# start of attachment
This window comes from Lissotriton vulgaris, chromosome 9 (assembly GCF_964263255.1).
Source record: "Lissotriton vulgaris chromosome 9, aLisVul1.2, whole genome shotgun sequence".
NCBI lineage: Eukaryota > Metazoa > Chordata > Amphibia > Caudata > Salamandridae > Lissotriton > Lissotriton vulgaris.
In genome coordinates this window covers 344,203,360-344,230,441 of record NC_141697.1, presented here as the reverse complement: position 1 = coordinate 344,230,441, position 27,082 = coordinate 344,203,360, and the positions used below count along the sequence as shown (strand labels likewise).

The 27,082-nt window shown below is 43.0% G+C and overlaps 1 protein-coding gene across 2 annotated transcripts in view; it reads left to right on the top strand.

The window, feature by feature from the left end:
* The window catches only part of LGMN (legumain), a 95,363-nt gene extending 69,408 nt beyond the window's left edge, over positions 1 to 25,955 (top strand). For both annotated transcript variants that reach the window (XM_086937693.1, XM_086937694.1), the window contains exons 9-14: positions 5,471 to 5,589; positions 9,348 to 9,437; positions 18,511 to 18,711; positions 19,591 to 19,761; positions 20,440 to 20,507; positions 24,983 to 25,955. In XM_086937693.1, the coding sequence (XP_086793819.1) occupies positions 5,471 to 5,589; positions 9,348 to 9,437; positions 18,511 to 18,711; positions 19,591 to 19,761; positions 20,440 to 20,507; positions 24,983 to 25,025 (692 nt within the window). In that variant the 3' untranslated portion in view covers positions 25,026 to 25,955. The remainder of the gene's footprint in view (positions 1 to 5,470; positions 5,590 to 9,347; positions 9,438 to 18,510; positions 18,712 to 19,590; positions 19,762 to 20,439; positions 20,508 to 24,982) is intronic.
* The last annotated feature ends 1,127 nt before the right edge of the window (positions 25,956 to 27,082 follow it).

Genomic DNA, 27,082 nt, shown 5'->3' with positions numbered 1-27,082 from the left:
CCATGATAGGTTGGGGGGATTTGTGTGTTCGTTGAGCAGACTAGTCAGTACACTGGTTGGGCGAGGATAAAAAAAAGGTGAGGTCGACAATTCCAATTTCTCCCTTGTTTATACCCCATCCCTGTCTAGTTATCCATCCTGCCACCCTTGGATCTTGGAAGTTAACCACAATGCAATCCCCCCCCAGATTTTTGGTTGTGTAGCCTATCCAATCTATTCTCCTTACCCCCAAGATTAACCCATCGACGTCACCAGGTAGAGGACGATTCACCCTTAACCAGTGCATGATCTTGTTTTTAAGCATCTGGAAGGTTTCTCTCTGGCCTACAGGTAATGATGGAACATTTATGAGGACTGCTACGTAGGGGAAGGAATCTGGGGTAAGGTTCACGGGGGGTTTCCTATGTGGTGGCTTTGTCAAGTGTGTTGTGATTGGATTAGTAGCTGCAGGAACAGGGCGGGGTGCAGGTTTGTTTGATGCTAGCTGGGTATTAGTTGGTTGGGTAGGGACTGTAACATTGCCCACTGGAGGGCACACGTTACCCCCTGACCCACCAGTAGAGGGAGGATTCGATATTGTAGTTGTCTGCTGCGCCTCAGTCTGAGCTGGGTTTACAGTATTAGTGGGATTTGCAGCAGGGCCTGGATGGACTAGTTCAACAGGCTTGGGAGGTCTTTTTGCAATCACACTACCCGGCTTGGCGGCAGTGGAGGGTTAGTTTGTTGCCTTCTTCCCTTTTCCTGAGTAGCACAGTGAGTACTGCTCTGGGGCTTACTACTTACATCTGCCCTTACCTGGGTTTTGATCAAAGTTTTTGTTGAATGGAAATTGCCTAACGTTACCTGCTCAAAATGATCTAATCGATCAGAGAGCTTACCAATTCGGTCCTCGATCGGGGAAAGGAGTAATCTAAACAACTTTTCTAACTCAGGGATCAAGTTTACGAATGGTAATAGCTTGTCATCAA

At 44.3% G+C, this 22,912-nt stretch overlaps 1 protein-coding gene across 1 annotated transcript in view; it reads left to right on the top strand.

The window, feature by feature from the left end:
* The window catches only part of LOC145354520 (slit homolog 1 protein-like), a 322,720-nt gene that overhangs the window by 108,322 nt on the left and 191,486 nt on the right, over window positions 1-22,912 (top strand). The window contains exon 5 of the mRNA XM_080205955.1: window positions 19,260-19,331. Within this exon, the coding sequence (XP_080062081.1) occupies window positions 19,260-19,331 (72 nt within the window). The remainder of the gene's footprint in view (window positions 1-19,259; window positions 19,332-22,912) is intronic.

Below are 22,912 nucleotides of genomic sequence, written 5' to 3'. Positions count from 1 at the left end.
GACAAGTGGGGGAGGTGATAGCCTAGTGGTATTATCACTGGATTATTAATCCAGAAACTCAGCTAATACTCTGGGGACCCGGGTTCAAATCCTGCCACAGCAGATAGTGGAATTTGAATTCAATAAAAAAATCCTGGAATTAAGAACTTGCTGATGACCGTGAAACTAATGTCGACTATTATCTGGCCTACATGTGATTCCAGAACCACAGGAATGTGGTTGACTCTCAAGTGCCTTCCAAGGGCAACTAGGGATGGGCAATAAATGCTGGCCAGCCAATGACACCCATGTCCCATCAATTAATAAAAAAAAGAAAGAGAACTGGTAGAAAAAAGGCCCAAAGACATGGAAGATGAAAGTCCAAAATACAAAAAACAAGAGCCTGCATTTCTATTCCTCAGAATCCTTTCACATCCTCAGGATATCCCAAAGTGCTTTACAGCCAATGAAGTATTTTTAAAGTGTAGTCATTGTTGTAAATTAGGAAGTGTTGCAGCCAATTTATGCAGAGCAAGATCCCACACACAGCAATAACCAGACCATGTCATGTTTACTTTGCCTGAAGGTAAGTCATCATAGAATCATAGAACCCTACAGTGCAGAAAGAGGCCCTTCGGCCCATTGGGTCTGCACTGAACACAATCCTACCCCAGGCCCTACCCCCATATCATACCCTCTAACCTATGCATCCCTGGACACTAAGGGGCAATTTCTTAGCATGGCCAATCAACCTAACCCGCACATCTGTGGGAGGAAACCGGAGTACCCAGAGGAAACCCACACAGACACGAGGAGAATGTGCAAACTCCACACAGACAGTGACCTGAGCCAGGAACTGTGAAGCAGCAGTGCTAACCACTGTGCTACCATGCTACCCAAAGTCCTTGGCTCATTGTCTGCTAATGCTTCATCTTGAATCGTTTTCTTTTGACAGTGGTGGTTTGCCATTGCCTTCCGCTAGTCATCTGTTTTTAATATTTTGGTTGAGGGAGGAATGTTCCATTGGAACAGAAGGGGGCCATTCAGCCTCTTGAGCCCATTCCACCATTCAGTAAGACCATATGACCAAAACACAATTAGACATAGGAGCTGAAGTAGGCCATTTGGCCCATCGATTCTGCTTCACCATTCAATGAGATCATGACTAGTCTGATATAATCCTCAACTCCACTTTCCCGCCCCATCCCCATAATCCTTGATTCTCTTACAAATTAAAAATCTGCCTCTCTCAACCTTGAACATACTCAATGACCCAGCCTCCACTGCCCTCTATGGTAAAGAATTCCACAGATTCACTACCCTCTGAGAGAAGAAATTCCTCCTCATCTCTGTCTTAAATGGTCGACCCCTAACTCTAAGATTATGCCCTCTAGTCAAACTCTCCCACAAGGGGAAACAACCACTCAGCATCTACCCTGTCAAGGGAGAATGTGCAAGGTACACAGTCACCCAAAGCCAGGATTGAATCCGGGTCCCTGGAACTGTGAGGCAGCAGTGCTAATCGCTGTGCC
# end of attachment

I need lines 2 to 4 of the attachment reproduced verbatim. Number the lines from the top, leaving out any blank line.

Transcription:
Source record: "Lissotriton vulgaris chromosome 9, aLisVul1.2, whole genome shotgun sequence".
NCBI lineage: Eukaryota > Metazoa > Chordata > Amphibia > Caudata > Salamandridae > Lissotriton > Lissotriton vulgaris.
In genome coordinates this window covers 344,203,360-344,230,441 of record NC_141697.1, presented here as the reverse complement: position 1 = coordinate 344,230,441, position 27,082 = coordinate 344,203,360, and the positions used below count along the sequence as shown (strand labels likewise).